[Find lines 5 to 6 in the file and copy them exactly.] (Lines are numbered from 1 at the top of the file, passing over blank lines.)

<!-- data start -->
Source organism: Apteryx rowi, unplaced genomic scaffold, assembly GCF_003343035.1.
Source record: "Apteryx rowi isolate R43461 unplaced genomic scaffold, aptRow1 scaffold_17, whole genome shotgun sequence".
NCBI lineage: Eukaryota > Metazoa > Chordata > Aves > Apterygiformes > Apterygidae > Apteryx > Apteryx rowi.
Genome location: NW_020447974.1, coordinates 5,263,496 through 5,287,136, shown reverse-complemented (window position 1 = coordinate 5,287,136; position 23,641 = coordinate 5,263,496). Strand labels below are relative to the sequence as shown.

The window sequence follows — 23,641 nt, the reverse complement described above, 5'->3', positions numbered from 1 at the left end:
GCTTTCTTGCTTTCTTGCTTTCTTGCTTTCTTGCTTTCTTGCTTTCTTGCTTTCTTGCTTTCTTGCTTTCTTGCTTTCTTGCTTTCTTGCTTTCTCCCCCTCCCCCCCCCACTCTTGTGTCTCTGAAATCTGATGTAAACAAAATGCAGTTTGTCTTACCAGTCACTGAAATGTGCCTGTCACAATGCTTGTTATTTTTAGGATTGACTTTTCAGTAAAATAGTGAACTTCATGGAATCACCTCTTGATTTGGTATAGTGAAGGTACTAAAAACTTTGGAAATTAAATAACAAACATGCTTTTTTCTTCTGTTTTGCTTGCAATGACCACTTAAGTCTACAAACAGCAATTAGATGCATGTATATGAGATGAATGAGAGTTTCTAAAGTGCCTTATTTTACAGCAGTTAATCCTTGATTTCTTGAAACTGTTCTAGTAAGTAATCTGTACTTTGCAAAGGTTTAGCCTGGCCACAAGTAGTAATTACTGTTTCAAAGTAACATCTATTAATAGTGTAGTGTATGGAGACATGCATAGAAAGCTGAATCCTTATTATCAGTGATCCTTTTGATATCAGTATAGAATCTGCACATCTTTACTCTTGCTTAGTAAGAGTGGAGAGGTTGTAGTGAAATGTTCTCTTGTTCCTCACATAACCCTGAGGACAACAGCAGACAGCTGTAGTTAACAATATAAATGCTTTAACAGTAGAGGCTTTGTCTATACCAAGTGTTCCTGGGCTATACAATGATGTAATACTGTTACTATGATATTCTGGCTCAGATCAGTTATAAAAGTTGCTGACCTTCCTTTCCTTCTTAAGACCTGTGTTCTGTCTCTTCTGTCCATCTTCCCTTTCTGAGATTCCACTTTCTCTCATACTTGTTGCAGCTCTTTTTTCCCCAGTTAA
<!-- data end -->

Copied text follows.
The window sequence follows — 23,641 nt, the reverse complement described above, 5'->3', positions numbered from 1 at the left end:
GCTTTCTTGCTTTCTTGCTTTCTTGCTTTCTTGCTTTCTTGCTTTCTTGCTTTCTTGCTTTCTTGCTTTCTTGCTTTCTTGCTTTCTTGCTTTCTCCCCCTCCCCCCCCCACTCTTGTGTCTCTGAAATCTGATGTAAACAAAATGCAGTTTGTCTTACCAGTCACTGAAATGTGCCTGTCACAATGCTTGTTATTTTTAGGATTGACTTTTCAGTAAAATAGTGAACTTCATGGAATCACCTCTTGATTTGGTATAGTGAAGGTACTAAAAACTTTGGAAATTAAATAACAAACATGCTTTTTTCTTCTGTTTTGCTTGCAATGACCACTTAAGTCTACAAACAGCAATTAGATGCATGTATATGAGATGAATGAGAGTTTCTAAAGTGCCTTATTTTACAGCAGTTAATCCTTGATTTCTTGAAACTGTTCTAGTAAGTAATCTGTACTTTGCAAAGGTTTAGCCTGGCCACAAGTAGTAATTACTGTTTCAAAGTAACATCTATTAATAGTGTAGTGTATGGAGACATGCATAGAAAGCTGAATCCTTATTATCAGTGATCCTTTTGATATCAGTATAGAATCTGCACATCTTTACTCTTGCTTAGTAAGAGTGGAGAGGTTGTAGTGAAATGTTCTCTTGTTCCTCACATAACCCTGAGGACAACAGCAGACAGCTGTAGTTAACAATATAAATGCTTTAACAGTAGAGGCTTTGTCTATACCAAGTGTTCCTGGGCTATACAATGATGTAATACTGTTACTATGATATTCTGGCTCAGATCAGTTATAAAAGTTGCTGACCTTCCTTTCCTTCTTAAGACCTGTGTTCTGTCTCTTCTGTCCATCTTCCCTTTCTGAGATTCCACTTTCTCTCATACTTGTTGCAGCTCTTTTTTCCCCAGTTAA